#6 – Jesus was Smart, like Denzel Washington

CC BY-SA, Faulkenauge, Wikimedia Commons

CC BY-SA, Faulkenauge, Wikimedia Commons

Not necessarily intellectual and genius, but savvy and street smart. The Pharisees and members of the Council would do everything to trip up Jesus, but he was never outwitted. Yes, some of it was the Spirit of God in him, but I also think he was adroit and possessed a keen mind. Some of his rejoinders are astonishing. No wonder he had to dash away from the temple officials! Denzel…cool, calm, and collected God-fearing man—but perceptive.

#7 – Jesus was Articulate, like Bono

CC BY-SA, David Shankbone, Wikimedia Commons

CC BY-SA, David Shankbone, Wikimedia Commons

When I say articulate, I don’t just mean well-spoken; I mean abreast of the issues, contributing to the important matters of his time, and in that way influential. I like that Jesus resisted the status quo, that he made the real issue a point of contention when others simply refused to rock the boat. Bono has probably gained more fame today as an activist and philanthropist than as the frontman for U2. He forces us to see what is important and needs attention.

#8 – Jesus was Fit, like Carter Oosterhouse

CC BY-SA, Rorincent, Wikimedia Commons

CC BY-SA, Rorincent, Wikimedia Commons

Skillfully so. He assumed his trade as a craftsman-mason, or carpenter, from his father Joseph and that probably kept him lean and agile. Certainly he required some measure of fitness to travel and preach like he did. Now, you didn’t think I meant fit as in sexy, vain, muscles-for-no-reason “fit”, did you? Then you understand why Carter Oosterhouse is a good choice.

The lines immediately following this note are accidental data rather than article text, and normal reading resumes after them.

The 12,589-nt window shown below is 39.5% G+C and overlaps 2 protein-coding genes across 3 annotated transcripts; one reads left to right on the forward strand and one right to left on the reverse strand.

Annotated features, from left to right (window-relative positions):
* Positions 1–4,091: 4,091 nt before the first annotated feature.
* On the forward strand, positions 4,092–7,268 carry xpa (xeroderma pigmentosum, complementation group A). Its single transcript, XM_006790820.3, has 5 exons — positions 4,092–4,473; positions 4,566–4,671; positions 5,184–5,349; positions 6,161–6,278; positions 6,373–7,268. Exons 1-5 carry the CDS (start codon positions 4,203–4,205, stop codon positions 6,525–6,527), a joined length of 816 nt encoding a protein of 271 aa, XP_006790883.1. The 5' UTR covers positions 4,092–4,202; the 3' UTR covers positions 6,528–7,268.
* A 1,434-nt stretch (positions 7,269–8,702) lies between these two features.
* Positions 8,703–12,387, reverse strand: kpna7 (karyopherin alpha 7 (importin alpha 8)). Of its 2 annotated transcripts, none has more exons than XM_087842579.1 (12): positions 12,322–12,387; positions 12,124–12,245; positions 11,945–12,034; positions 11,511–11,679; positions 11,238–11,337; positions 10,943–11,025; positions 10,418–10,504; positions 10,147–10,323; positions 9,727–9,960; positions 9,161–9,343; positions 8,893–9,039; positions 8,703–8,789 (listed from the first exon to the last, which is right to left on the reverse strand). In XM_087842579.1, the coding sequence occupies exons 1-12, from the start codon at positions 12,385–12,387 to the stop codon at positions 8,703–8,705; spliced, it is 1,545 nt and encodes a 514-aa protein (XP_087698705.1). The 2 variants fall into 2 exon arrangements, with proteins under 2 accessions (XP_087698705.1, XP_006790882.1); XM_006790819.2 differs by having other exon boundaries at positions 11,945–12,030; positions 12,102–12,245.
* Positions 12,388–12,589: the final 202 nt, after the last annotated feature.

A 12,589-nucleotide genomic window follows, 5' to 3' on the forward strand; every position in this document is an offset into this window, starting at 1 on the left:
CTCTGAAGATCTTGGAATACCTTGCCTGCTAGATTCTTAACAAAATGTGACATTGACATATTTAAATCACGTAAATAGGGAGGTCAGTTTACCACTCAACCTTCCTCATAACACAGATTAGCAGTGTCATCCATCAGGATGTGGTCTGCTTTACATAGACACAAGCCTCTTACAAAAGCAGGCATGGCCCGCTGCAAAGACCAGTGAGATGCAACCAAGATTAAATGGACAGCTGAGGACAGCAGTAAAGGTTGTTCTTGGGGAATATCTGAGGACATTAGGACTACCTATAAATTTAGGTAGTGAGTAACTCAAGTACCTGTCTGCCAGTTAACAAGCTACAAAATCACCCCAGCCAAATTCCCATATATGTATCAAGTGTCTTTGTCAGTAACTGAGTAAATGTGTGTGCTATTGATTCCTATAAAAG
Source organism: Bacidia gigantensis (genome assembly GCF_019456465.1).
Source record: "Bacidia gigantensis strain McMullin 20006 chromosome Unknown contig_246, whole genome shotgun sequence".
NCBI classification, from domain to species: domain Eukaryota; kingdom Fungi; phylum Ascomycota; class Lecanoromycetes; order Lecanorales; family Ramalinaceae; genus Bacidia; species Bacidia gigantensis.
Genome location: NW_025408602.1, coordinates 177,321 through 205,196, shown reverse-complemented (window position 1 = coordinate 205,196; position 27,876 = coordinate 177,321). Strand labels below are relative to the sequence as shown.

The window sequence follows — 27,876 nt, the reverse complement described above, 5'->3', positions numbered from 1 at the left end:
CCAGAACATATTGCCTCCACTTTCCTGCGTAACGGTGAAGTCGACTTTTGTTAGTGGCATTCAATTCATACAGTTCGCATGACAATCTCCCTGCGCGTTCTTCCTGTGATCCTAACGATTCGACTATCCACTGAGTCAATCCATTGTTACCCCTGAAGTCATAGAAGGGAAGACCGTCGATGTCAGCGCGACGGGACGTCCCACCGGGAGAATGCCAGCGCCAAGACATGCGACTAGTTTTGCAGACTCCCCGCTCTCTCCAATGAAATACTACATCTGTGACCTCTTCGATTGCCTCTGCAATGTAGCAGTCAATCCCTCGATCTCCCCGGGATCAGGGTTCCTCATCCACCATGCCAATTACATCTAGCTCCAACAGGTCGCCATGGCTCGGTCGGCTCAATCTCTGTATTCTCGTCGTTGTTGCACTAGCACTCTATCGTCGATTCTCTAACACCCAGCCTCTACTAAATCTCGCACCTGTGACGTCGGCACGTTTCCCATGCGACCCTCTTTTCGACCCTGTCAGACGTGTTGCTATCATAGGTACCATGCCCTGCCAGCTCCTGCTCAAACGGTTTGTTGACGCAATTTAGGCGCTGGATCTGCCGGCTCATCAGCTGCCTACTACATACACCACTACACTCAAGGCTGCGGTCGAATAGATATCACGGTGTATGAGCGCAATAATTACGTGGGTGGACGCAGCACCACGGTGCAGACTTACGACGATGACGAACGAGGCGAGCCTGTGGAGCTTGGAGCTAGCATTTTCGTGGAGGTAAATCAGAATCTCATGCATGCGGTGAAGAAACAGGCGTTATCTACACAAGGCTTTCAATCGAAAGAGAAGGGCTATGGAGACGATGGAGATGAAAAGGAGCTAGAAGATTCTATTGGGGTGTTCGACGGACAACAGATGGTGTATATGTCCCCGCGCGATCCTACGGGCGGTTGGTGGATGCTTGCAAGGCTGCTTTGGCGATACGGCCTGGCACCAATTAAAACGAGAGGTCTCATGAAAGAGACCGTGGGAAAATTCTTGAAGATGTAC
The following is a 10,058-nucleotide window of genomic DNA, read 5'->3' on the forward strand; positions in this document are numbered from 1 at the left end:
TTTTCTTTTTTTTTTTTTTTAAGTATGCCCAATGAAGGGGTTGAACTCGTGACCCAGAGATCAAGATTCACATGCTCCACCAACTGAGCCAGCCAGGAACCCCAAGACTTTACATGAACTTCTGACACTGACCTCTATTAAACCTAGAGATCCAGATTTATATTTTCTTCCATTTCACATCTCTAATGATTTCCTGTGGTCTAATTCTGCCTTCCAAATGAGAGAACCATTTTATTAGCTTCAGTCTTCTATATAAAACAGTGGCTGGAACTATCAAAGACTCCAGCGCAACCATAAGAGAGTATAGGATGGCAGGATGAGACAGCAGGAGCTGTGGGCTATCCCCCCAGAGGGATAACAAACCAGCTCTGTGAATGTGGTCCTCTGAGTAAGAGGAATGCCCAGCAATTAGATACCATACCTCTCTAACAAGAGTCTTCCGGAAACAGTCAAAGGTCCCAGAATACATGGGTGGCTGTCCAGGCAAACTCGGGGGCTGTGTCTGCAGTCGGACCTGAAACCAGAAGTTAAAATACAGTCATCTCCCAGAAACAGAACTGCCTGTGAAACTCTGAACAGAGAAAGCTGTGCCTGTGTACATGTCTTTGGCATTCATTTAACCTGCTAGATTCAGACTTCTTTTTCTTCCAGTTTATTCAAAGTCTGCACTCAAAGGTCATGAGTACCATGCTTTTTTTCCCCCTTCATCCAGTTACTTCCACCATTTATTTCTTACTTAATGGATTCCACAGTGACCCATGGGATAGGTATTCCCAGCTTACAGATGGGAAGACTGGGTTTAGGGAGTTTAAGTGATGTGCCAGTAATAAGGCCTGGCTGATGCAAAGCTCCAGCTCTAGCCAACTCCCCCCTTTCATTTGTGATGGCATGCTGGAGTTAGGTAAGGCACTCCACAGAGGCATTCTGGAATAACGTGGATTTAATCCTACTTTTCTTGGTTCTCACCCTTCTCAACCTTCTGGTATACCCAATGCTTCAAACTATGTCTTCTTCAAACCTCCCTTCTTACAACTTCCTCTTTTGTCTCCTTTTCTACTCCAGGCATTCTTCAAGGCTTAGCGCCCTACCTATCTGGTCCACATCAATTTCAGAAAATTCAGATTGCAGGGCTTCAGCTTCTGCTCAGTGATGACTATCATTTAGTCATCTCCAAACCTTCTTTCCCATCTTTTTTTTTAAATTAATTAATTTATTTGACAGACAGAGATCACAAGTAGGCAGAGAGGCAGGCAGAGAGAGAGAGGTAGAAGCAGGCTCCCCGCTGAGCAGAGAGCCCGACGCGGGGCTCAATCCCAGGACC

#9 – And my Jesus looks sorta like this Israeli guy, but not all “modely”

Nir LaviSee him in his tunic, cloak, and headdress; his belt and sandals. See him through the eyes of the widow at Nain coming to show you compassion. Picture him standing before an impressive crowd teaching, Mary off to his side remembering back 30 years when Gabriel startled her with the news. How do you see Jesus?

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15 thoughts on “The Many Faces of Jesus

  1. I love it. Especially the Johnny Depp comparison. It made me think of the scripture where the disciples asked him, “Why do you always speak in parables.” Great, now I’m going to picture Jesus answering like Jack Sparrow. Ha!

        • OMG, Mark! I’m not sure what you think of Jesus in the “The Bible”, but he was the low point of it all to me. I refused to see “Son of God” for that reason alone. Just why? Jesus was no beefcake but surely not a pansy. I started to include this quality in the post; maybe I should.

        • I can’t speak on those two. All I know is a carpenter in Jesus’ day had to go from tree to finished product. There were no lumber stores. Raised that way, he would be muscular from the beginning.
          Also, a lot of the movies look like they cast from a church choir performance. Nothing wrong with that, but if you want a real perspective – I’m pretty sure Mary wasn’t blond, her teeth weren’t perfect, and we know she wasn’t European. Just sayin’

          You mentioned Jim Caveziel and I bought he was great in The Passion.

        • Spot-on. I think this is what’s so stimulating about reading the Bible and any historical text: they require some imagination, even if custom is expressed. There’s no way a person from that time could understand life today, although they may have imagined automatic vehicles and flying through the air.

          Imagination fills in the details of scripture. I like to feel what was occurring: Jesus running away from the temple priests; the astonishment of the disciples at a miracle. The same applies to trying to image Jesus himself.

          Yes, Caviezel was a “good Jesus.”